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Wade Imre Morissette grew up with musical ambitions, playing piano, even penning an album’s worth of pop songs in his teens. But in 1992, when his twin sister, Alanis Morissette, became a pop star, Wade picked up the guitar and yoga, studying Iyengar, Ashtanga, vinyasa, Viniyoga, and kriya yoga throughout Rishikesh, Mysore, and Chennai, India. “When Jagged Little Pill came out and Alanis exploded onto the universe, that was when I went really deep inside,” Wade says. “I grew long dreadlocks, went to India, and lived in ashrams.
“As I delved deeper into yoga, past the postures,” Wade says, “I came upon bhakti [devotional] yoga and the traditions of kirtan [chanting] and bhajan [songs of divine love]. I started to combine traditional chants with my own poetry. Eventually, I was playing at the end of a training or workshop, and things just evolved from there.”
Strong as Diamonds (Nettwerk) finds Wade coming into his own as a musician, yoga teacher, and self-fulfilled person. Whereas his 2004 debut album, Sargam Scales of Music, is an understated work with simple acoustic guitar, tabla, and Indian percussion arrangements, Strong as Diamonds is a large-scale musical production. Electric guitars, fretless basses, and drum machines twine with sitars, tablas, and string quartets in an inviting mixture that’s equal parts kirtan and pop songcraft.
“Strong as Diamonds is about empowerment,” Wade says. “In the three years since recording Sargam, I’ve traveled the world and taught at workshops, teacher trainings, and conferences. So Strong as Diamonds is more outgoing, more celebratory. It blossoms to a bigger place.” Reflecting the release’s blend of Eastern and Western musical influences, Wade sings in both Sanskrit and English. Most of his songs are rooted in Sanskrit mantras, such as the Gayatri mantra and the Jai Jagadambe divine mother mantra. On each track, Morissette’s English lyrics offer his response to the mantra.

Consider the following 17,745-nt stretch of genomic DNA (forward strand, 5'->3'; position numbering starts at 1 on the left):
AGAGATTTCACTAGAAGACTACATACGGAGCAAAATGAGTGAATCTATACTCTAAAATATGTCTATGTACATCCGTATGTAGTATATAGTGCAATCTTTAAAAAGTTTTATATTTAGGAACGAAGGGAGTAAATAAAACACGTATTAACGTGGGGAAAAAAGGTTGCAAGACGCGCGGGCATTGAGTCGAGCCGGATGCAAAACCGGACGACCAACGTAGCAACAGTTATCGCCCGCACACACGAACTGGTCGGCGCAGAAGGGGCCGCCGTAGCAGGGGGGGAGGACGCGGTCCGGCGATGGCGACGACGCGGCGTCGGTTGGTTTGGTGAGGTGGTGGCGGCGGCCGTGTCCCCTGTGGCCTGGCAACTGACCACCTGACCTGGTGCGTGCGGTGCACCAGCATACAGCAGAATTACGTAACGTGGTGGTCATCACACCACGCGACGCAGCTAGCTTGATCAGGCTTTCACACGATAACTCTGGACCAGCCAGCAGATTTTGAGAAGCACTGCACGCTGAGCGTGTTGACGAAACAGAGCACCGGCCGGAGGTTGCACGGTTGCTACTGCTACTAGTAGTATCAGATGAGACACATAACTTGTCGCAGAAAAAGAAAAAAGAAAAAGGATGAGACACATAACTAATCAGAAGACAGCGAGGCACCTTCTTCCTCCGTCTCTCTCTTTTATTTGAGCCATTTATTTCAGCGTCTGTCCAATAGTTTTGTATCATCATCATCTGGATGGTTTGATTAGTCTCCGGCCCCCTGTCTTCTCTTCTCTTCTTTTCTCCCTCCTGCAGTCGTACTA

“I ask myself, ‘If I were to transcribe this into my life, what kind of English words would come up that this Sanskrit phrase represents for me?’ ” he says. “If I just sang in Sanskrit, it wouldn’t speak to the complete part of me.”
The mix of Sanskrit and English will make Strong as Diamonds especially appealing to listeners who might find traditional Indian devotional music a little alien. But fans of traditional kirtan will enjoy the singer’s upbeat, modern take on ancient mantras. Wade has an easygoing, mellifluous voice, at times sounding a bit like James Taylor, while his phrasing and inflection are reminiscent of his multiplatinum sibling.
“One thing feeds into another for me,” he says. “I might discover something in my yoga teaching that I’ll apply to my music concerts. It really is all the same.”
Alan di Perna lives in Arizona, where he is writing a book on spirituality in rock music. His work has appeared in Billboard and Rolling Stone.